Walking the Cat

Blog, Cats / Wednesday, April 16th, 2014

Recently, Ellie and I have tried to get out of the apartment as much as possible because the weather has been nicer and we both have cabin fever from the longer Winter than usual in recent years. We try to walk for a bit before dinner when possible, just to stretch the legs. On the weekends, we search for geocaches. Any excuse to move is a good excuse. Marley, however, we neglected and is why we decided to start walking the cat.

Now, I’ve heard about different ways to train your cats to make them a little more user-friendly and easier to take care of (read: less poop scooping and furniture destruction). In college, I knew a  girl who was working to potty train her cats because the effort needed to train them would pay off in the long run. I really see what she meant. Poop scooping is hardly fun and it’s a never-ending process. Other things I’ve read about include covering things in tinfoil so the cats will leave them alone. Apparently, cats do not like tinfoil. Rightly so? You can spray them with water bottles if they do something you want to train out of them (though a number of the articles on this topic said you should make sure the cat associates the water with doing the offending act and doesn’t associate it with the person spraying, any ideas on how to do this?). But of all the things I’ve read about thus far, the least common one is walking the cat.

How often do you think, I wish I had a cat to take for walks? How much more often do you substitute cat for dog? What would you do if you saw a full-grown man or woman walking a cat on a leash? Would you assume they’re doing it for the benefit of the cat? Or would you think they were crazy and trying to draw some attention to them and their beloved feline? Until recently, I thought the latter.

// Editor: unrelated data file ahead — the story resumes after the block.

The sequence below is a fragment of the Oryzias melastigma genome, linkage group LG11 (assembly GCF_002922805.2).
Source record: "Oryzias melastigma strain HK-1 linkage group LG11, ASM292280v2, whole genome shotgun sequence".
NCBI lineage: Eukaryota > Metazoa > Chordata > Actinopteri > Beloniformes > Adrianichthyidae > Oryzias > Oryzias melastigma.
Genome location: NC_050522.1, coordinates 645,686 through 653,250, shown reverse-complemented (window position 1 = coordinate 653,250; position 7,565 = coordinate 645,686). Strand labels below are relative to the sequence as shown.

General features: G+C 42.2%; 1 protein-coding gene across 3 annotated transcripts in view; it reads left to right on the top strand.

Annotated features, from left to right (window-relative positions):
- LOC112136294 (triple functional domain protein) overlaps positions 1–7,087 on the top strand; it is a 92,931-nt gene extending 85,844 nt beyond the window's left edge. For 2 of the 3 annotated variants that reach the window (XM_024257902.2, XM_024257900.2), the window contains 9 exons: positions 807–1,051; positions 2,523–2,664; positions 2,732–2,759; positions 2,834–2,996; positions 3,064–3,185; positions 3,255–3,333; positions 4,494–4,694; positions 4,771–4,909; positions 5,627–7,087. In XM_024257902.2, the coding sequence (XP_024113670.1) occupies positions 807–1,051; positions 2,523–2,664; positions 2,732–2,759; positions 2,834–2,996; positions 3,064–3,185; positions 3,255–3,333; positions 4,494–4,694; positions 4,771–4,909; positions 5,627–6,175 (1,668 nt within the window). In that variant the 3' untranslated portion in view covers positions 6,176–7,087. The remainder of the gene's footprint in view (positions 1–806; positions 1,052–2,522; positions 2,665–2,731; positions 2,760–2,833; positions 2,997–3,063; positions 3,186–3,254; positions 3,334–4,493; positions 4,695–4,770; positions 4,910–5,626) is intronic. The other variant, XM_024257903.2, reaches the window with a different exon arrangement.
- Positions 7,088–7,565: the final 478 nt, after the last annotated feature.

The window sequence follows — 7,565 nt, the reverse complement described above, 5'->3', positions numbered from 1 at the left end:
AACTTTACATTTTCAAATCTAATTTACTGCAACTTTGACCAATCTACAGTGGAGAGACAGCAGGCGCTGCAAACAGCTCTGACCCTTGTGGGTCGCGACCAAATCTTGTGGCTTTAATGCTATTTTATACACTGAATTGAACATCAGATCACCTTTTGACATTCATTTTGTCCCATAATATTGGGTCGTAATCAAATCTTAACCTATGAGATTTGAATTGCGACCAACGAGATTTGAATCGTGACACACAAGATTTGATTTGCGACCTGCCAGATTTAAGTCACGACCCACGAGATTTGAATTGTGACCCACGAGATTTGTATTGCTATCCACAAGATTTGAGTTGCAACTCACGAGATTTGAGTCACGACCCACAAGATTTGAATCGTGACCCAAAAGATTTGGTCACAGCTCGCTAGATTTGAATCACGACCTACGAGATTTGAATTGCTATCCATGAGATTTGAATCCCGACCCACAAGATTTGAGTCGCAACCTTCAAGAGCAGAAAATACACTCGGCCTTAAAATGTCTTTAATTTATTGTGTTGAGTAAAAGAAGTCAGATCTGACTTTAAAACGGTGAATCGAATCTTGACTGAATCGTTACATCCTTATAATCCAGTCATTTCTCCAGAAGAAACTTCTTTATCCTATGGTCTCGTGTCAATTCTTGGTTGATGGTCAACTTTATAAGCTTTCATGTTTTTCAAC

Back in college, I bought a leash and a harness for Marley so I could take her for walks. It didn’t work out. She would wrap the leash around me and end up on my shoulder. Walking the cat turned into becoming the cat’s chariot. Also, she didn’t like running into dogs and sometimes it was too hot for her to be out. I did it all wrong.

My problem was that I thought once I put the harness and leash on her, she’d be ready for a walk just like a dog. She hated the harness and I thrust her into a whole new world. What I failed to do was consider how Marley reacts to new places. Every time I move, she ends up under the bed for a couple of days before she decides to come out and investigate. Pulling her into walks where there was so much new to her and nowhere to hide but my shoulder was the wrong way to get her to walk.

Walking the cat on a leash
Walking the cat on a leash

So, in an effort to retry what I failed at in college and to include Marley in mine and Ellie’s outdoor activities, we decided to start walking the cat. This past Sunday, we strapped her into the harness and let her adjust. I gave her some treats to get her more comfortable. Then we scooped her up and took her out to the patch of grass behind my building. Naturally, she had a bushy tail and didn’t really want to be out there but we persisted and eventually got her moving around comfortably.

So we didn’t stress her out, we brought her in and gave her some treats as a reward. We’ll do this a couple more times before trying to get her to the corner of the block. Eventually, I’ll walk her just like I’d walk a dog. People will stare and assume I’m a crazy cat guy who has no friends, but the jokes on them because it’s true and I own it.

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